Tuesday, June 29, 2010

Northwest Territories sex assault case criticized as being too lenient - CBC

A Northwest Territories court ruling, in which a man was spared jail time for sexual assault, has been criticized by a women's rights advocate who says victims should be protected first. Late last week, a Fort Smith, N.W.T., man was sentenced to one year of probation after he pleaded guilty to sexually assaulting a woman in the summer of 2008. The man was 17 years old at the time of the incident, and cannot be named under the Youth Criminal Justice Act.

His lawyer, Abdul Khan, told CBC News that territorial court Judge Garth Malakoe had no choice but to keep his client out of jail, since there was no evidence of a violent assault or lasting physical or mental harm.

The court heard Thursday that the man, who was intoxicated, groped a young woman who was unconscious. The incident involved no intercourse and she was not injured, the court was told. The woman later woke up in hospital, recovering from alcohol poisoning, and had no memory of the assault, the court was told.

Crown prosecutors had called for a jail term of up to nine months, arguing that the victim had suffered psychological harm. However, Malakoe pointed out that the woman only learned of the sexual assault after she had woken up in hospital. Conditions of the man's sentence order him to undergo counselling and to have no contact with the woman.

Khan said the Youth Criminal Justice Act puts emphasis on rehabilitating young offenders, with imprisonment used as a last resort. But Arlene Haché of the Centre for Northern Families in Yellowknife said Malakoe's sentence sends the wrong message to men.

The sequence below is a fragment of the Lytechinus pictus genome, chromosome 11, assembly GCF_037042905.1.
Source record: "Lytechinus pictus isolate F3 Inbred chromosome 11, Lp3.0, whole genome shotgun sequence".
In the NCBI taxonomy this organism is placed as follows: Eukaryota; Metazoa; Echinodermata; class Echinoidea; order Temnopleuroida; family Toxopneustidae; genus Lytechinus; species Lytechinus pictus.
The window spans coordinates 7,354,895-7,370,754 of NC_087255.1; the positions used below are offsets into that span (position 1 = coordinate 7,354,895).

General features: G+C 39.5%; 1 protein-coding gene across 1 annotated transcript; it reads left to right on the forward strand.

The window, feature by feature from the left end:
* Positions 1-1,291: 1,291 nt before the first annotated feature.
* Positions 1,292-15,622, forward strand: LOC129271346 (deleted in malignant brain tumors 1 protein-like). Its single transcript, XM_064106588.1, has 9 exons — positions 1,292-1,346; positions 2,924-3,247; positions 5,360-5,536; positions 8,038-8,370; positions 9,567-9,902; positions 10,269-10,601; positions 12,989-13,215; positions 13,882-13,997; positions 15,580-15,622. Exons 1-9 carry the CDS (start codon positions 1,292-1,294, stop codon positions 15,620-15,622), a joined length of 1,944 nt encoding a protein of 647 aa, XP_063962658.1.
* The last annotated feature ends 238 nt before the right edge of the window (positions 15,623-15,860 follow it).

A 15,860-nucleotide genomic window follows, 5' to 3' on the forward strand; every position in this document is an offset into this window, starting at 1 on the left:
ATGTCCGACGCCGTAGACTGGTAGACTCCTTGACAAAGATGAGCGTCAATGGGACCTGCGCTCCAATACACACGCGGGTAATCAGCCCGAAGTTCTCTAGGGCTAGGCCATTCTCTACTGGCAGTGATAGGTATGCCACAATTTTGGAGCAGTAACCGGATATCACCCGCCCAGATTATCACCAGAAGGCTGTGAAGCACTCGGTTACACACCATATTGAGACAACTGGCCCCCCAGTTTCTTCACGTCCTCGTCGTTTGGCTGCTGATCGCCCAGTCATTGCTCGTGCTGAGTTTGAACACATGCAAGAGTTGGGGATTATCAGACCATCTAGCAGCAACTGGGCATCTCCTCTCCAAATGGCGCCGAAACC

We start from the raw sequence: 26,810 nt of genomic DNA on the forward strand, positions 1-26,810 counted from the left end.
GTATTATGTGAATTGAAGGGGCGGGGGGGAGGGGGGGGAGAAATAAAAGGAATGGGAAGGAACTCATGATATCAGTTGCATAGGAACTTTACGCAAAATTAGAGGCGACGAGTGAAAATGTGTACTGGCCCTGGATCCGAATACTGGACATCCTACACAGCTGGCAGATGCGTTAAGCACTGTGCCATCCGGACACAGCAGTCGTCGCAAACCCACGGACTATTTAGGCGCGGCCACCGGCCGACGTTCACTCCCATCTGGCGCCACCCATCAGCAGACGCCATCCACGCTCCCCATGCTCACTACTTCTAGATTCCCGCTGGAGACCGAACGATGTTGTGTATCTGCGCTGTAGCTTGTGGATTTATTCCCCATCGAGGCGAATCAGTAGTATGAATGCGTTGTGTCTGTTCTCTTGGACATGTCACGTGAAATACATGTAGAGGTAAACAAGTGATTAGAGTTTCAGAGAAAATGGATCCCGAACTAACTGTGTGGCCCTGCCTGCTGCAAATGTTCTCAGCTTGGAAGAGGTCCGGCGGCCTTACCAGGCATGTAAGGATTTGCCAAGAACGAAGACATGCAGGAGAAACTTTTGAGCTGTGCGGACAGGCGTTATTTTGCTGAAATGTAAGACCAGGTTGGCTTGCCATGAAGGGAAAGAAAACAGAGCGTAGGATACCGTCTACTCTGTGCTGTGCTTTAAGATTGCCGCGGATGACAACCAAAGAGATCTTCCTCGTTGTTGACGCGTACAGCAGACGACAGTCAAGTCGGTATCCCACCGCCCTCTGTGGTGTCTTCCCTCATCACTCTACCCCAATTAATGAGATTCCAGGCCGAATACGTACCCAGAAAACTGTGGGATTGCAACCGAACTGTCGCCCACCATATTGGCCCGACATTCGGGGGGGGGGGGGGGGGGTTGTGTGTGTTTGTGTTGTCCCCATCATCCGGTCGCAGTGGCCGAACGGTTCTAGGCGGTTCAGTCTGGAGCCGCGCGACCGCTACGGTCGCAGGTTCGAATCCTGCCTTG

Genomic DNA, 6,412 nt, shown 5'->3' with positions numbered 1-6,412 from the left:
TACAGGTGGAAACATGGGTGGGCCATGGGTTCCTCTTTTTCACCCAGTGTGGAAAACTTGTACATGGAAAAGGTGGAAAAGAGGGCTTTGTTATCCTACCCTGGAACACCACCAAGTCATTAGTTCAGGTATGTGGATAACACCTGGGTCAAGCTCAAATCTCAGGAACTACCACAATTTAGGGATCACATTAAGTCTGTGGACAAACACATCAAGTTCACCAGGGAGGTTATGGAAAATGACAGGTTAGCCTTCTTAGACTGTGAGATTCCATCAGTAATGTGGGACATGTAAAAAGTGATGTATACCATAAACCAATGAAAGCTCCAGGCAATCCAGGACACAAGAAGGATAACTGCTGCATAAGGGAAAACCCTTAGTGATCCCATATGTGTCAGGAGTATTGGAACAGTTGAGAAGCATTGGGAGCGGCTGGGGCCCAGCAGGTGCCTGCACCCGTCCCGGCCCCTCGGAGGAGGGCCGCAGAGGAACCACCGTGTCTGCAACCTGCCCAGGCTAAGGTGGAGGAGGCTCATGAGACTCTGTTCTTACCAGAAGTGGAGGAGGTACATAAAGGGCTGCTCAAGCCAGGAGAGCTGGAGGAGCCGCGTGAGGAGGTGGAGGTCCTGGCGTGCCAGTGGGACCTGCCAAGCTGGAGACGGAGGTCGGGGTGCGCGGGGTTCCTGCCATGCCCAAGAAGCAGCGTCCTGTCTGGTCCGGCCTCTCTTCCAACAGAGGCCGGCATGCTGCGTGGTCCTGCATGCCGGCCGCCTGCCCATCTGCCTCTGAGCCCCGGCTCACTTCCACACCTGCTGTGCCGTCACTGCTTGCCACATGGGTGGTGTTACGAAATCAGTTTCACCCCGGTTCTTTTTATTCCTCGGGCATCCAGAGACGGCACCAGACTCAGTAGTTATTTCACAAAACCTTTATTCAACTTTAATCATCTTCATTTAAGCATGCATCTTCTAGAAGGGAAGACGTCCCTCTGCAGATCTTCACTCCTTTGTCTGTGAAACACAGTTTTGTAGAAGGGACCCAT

"What message does the guy get if he can just essentially just not face any punitive avenue, because he took advantage of a woman that was so totally blacked out she didn't know what was going on?" Haché told CBC News.

While Haché agreed that jail is not the best answer for some offenders, she added that a lenient legal system encourages men to re-offend and leaves women vulnerable as a result. "Still, there's nothing to replace it [jail] yet. So I'm more concerned about girls and women not being protected at this point, than I am right now about the recovery of boys and men," she said.

She pointed to another case, in which a woman in Dettah, N.W.T., is thinking of leaving town because her accused attacker is now out on bail. Haché said she is helping to design a treatment program for men who have used violence in their relationships.

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